Do you ever rearrange the directory structure on your NetWare server? If so, you’ve probably wished that it were as easy to copy trustee assignments to the files and directories that you move as it is to copy the files and directories themselves. Novell has helped to solve this problem by releasing the Tcopy utility.
What does Tcopy do?
As you may know, you can use Ncopy to copy files and directories from one place on your server to another. Unfortunately, Ncopy only copies the files. It doesn’t copy the rights that you’ve assigned to those files. After you copy the files, you must go into NetWare Administrator and reassign the rights to the files in their new locations.
Alternatively, you can move files from one directory location to another with a backup utility. When you restore the files to a new location, the utility also restores the trustee rights to the files.
Both of these methods can be a hassle. Fortunately, Novell created the Tcopy utility to help speed up the transfer of trustee rights from one directory to another after you copy files.
Tcopy copies trustee assignments for a copied directory from one volume to another. It also can copy trustee assignments between two servers as long as both servers have the same users available in the same context in the NDS tree. Tcopy copies all rights—including inherited rights filters—that are defined in the directory structure.
Where do I get it?
Tcopy doesn’t come with any of the current versions of NetWare. You can get it by downloading the TCOPY2.EXE file from Novell’s support Web site. As with most Novell downloads, this one is a self-extracting executable. It’s only 174,964 bytes long, so it will download very quickly.
Copy the file to a temporary directory on your workstation and run the executable to extract the files. Next, copy the files to the Public directory on your server’s SYS volume. After that, you’re ready to use it.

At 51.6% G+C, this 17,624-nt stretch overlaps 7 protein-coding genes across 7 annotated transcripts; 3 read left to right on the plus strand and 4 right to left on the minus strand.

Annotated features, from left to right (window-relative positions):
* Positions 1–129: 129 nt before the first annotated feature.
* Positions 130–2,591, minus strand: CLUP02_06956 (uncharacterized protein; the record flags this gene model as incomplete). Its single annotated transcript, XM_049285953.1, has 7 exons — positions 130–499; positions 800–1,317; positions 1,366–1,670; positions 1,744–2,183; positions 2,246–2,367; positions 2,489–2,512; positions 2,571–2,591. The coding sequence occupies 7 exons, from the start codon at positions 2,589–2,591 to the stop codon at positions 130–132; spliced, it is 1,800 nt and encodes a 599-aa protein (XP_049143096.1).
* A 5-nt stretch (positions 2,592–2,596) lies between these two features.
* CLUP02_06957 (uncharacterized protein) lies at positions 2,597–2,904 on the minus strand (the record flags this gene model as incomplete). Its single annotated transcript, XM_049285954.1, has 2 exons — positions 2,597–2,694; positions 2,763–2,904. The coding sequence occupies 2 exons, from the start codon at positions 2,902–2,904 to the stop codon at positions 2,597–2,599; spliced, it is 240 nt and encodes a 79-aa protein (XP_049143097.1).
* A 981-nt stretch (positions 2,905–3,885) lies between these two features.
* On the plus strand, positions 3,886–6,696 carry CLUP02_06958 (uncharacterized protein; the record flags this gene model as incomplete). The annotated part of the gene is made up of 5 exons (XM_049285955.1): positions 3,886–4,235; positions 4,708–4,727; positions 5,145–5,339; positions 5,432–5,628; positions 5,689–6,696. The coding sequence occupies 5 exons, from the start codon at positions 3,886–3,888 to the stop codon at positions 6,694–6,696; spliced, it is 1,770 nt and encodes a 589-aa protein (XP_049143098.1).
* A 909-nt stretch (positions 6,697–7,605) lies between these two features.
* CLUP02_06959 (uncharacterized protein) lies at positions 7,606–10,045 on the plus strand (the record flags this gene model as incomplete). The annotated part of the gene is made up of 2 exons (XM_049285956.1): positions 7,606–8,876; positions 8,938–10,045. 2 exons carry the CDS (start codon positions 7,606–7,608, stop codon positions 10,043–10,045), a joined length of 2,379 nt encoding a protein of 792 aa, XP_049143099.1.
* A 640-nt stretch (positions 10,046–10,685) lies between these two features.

How do I use it?
Tcopy works just like any other command line utility. You must run it from your administrative workstation at a command prompt. First, copy the files from one location to another by typing ncopy d1:\dirname1\*.* d2:\dirname2\*.* /e /s (where d1 and dirname1 are the first mapped drive and directory and d2 and dirname2 are the target mapped drive and directory).
Next, type tcopy d1:\dirname1\ d2:\dirname2\ /s. The amount of time it takes to complete varies depending on the speed of your network, your server, your workstation, and the complexity of the rights assigned. After it’s done, you can double-check the rights either in NetWare Administrator or by logging onto your server as one of the users with rights in the new directory.
John Sheesley has been supporting networks since 1986, when he got his hands on NetWare 2.2. Since then, he’s worked with the Jefferson County Police Department in Louisville, KY and the Genlyte-Thomas Group. John’s been a technical writer for several leading publishers, including TechRepublic, The Cobb Group, and ZDJournals. If you’d like to contact John, send him an e-mail .
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